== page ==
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I was over the moon when I received this ARC, another great book in this brilliant series, the writing as always is superb and the storyline is unique. I'm so pleased that Geraldine seems to have settled in York and I am still hoping for a love interest with her boss Ian Peterson who seems a little preoccupied with personal matters.  Geraldine has had a go at him a couple of times but instead of bawling her out he has just let it go. Leigh makes the characters come to life which is something I love when reading.
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This is the 11th book in the series with the author having sold over a million books in the process and you can tell why they have been so polar as the story keeps you clicking onto the next page as the pace never relents.

Yes you could wish for a bit more depth and more accuracy in the police procedural parts of the story but if you want an easy to read, enjoyable story then this is the book for you
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Oh I do love this series. Like meeting up with old friends it’s nice to be back in Geraldine’s world. Still working in York and still working under Ian, Geraldine seems more comfortable in her new reduced role than when we last met her. She may only be a Sergeant  these days but she still acts like an Inspector and a leader. The sub plot continues to develop nicely in both Geraldine’s personal and professional life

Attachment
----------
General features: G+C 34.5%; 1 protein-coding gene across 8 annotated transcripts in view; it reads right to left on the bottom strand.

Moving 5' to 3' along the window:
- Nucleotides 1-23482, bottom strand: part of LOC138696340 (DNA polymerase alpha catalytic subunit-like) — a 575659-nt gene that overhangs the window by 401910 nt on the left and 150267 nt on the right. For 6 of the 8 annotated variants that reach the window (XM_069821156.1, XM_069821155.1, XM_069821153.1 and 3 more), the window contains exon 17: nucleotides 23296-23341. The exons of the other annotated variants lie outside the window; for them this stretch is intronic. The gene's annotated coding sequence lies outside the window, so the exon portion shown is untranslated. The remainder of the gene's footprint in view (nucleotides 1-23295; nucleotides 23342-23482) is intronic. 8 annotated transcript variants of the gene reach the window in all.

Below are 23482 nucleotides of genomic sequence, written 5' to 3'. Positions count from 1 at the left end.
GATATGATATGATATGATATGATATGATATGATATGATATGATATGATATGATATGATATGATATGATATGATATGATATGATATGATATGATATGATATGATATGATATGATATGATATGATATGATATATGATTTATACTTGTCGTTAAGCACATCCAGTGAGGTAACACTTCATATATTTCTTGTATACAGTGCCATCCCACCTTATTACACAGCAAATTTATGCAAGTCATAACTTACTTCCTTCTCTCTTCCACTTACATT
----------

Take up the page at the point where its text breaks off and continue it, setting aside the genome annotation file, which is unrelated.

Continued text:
Great main plot and I can honestly say I really didn’t see who the culprit was. 
Another brilliant addition to this great series
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I would like to thank Netgalley and Oldcastle Books for an advance copy of Death Rope, the eleventh novel in the Geraldine Steele series of police procedurals.

Geraldine is slowly settling in at York but chafes at the lack of freedom to act that her demotion from inspector to sergeant entails. So when Amanda Abbott comes to the station and insists that, despite appearances to the contrary, her brother, Mark, did not commit suicide but was murdered Geraldine jumps at the opportunity to work on her own initiative. She doesn't get far but Amanda's disappearance makes the team look again.